A new Ukraine has emerged from all of this turmoil and struggle. It’s a more unified country than ever before, with a much stronger sense of national identity. Professor Volodymyr Vassylenko, who served as Ukraine’s ambassador to Great Britain and who is one of Ukraine’s leading experts on international law, recently said that Vladimir Putin’s ultimate objective is nothing less than the destruction of Ukraine’s national identity. But in an ironic way, it is because of Ukraine’s struggle, and therefore also because of Putin’s deep enmity, that Ukraine has become a new country, a unified state where language and other divisions are no longer as difficult as they once were; a country that wants to become a modern, European state with democracy and the rule of law.
Putin, Gershman writes, seeks nothing less than a reversal of the evens of 1989 - 1991, that saw the old Soviet Union collapse & a new era begin in Russia, shorn of its former satellite states. But stopping Putin requires that the West arm the Ukrainians:
Key leaders in the US and Europe worry that weapons for Ukraine might make Ukrainians think that there is a military solution to the conflict. Unfortunately, that is exactly what Putin himself seeks: a military solution. He has used military escalation to achieve his victory—bisecting Ukraine and freezing the conflict in a way that will destabilize the country for the foreseeable future and deny it membership in the European Union and NATO. Military aid to Ukraine may not by itself bring the conflict to an end, but no political solution is ever possible in the absence of military pressure, and Putin is much more likely to end his aggression if his forces in Ukraine suffer more casualties, which he is desperately trying to hide from the Russian people.
Russia expert Nicholas Gvosdev sees growing danger afoot, with Obama making it worse by goading Putin:
One of the most important tasks of the staffs of both the National Security Council and of the White House speechwriting apparatus is to think through the second- and third-order effects of presidential rhetoric, and to process the immediate, gut reactions of the Chief Executive to avoid creating policy problems for the United States. The system does not always work—the fateful "red line" statement on Syria was, according to some sources, an on-the-spot ad lib of President Barack Obama, rather than a thought-through and vetted policy pronouncement—but one always hopes that for important and major addresses such as the State of the Union, the staff is prepared to speak the proverbial truth to power.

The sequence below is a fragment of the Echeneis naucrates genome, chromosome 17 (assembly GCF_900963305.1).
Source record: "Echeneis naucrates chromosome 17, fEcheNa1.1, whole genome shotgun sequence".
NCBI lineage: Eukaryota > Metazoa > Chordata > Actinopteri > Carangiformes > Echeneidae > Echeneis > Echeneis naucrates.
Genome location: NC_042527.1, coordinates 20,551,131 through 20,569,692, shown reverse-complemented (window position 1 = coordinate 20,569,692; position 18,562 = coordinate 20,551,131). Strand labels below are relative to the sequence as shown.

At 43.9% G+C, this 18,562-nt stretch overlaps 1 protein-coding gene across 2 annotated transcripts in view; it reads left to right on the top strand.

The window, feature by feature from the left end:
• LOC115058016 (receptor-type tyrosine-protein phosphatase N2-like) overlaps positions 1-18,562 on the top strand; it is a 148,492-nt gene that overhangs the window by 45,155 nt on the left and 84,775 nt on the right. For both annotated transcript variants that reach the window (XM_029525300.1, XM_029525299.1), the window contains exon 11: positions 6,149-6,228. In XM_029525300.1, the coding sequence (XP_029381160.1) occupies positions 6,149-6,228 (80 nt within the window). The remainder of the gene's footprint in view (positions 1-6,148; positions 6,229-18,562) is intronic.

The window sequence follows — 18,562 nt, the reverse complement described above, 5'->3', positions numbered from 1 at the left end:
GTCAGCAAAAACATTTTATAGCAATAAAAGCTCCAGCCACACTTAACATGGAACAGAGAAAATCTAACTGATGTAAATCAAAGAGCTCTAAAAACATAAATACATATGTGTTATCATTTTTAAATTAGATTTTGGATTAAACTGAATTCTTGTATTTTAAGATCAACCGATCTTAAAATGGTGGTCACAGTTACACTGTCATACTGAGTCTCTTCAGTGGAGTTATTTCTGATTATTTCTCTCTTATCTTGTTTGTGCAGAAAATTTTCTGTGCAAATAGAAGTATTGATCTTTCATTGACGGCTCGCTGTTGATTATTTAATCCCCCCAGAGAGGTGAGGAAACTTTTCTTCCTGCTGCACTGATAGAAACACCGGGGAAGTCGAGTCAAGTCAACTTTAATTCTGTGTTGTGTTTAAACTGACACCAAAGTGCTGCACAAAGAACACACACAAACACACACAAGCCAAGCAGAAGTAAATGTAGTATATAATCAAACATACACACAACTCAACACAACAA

It is an unfortunate pattern for this president that his statements and comments on Russian president Vladimir Putin always seem to generate a visceral negative reaction from the Kremlin, particularly when Obama suggests that Putin is weak, isolated or facing defeat. Without fail, Putin tends to initiate a response—whether signing major new trade deals with the Chinese after his isolation has been proclaimed or seizing an Estonian officer on the border in the immediate aftermath of a presidential visit that was meant to demonstrate confidence in Western security guarantees. Given what Obama said about Putin before both houses of Congress—and given that the president, who viewed the address primarily as a domestic political event, wanted to take a shot at his political opposition who in the past year unfavorably compared Obama's decision-making style with Putin's—the national-security establishment should have been prepared for an intensification of the Ukraine crisis. One can only imagine Putin watching the speech or reading a transcript, then bellowing to his aides, "I have not been defeated!"
Putin has yet to be deterred, which requires hard power.
Bottom Line. Putin likely will prevail, in the face of NATO and--especially--American lassitude.
Letter from the Capitol, LFTC, National Security, Foreign Policy, Conservative Politics